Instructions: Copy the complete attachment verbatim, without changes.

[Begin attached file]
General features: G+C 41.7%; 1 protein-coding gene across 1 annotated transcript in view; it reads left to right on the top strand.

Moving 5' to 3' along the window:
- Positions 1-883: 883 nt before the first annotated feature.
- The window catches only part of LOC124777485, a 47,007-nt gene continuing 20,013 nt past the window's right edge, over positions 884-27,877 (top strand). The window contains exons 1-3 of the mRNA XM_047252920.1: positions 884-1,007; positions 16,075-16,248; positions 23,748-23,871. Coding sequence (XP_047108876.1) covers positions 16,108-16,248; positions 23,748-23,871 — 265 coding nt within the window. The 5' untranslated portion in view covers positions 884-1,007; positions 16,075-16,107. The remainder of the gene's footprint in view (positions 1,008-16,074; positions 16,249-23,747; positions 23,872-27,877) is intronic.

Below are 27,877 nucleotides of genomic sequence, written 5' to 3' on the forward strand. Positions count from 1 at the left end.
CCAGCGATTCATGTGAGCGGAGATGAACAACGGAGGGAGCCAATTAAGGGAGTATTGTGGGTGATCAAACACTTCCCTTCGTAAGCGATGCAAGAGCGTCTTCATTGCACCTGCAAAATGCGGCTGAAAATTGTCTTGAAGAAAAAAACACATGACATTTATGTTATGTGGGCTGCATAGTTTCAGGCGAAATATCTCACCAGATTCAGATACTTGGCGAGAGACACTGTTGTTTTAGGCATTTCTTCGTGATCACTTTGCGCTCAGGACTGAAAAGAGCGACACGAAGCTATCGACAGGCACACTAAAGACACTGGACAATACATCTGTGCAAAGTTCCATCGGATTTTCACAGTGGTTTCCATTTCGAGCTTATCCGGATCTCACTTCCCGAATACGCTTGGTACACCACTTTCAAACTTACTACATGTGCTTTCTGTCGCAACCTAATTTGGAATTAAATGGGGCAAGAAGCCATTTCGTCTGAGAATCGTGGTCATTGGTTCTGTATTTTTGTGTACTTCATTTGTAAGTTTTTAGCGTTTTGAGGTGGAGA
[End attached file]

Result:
General features: G+C 41.7%; 1 protein-coding gene across 1 annotated transcript in view; it reads left to right on the top strand.

Moving 5' to 3' along the window:
- Positions 1-883: 883 nt before the first annotated feature.
- The window catches only part of LOC124777485, a 47,007-nt gene continuing 20,013 nt past the window's right edge, over positions 884-27,877 (top strand). The window contains exons 1-3 of the mRNA XM_047252920.1: positions 884-1,007; positions 16,075-16,248; positions 23,748-23,871. Coding sequence (XP_047108876.1) covers positions 16,108-16,248; positions 23,748-23,871 — 265 coding nt within the window. The 5' untranslated portion in view covers positions 884-1,007; positions 16,075-16,107. The remainder of the gene's footprint in view (positions 1,008-16,074; positions 16,249-23,747; positions 23,872-27,877) is intronic.

Below are 27,877 nucleotides of genomic sequence, written 5' to 3' on the forward strand. Positions count from 1 at the left end.
CCAGCGATTCATGTGAGCGGAGATGAACAACGGAGGGAGCCAATTAAGGGAGTATTGTGGGTGATCAAACACTTCCCTTCGTAAGCGATGCAAGAGCGTCTTCATTGCACCTGCAAAATGCGGCTGAAAATTGTCTTGAAGAAAAAAACACATGACATTTATGTTATGTGGGCTGCATAGTTTCAGGCGAAATATCTCACCAGATTCAGATACTTGGCGAGAGACACTGTTGTTTTAGGCATTTCTTCGTGATCACTTTGCGCTCAGGACTGAAAAGAGCGACACGAAGCTATCGACAGGCACACTAAAGACACTGGACAATACATCTGTGCAAAGTTCCATCGGATTTTCACAGTGGTTTCCATTTCGAGCTTATCCGGATCTCACTTCCCGAATACGCTTGGTACACCACTTTCAAACTTACTACATGTGCTTTCTGTCGCAACCTAATTTGGAATTAAATGGGGCAAGAAGCCATTTCGTCTGAGAATCGTGGTCATTGGTTCTGTATTTTTGTGTACTTCATTTGTAAGTTTTTAGCGTTTTGAGGTGGAGA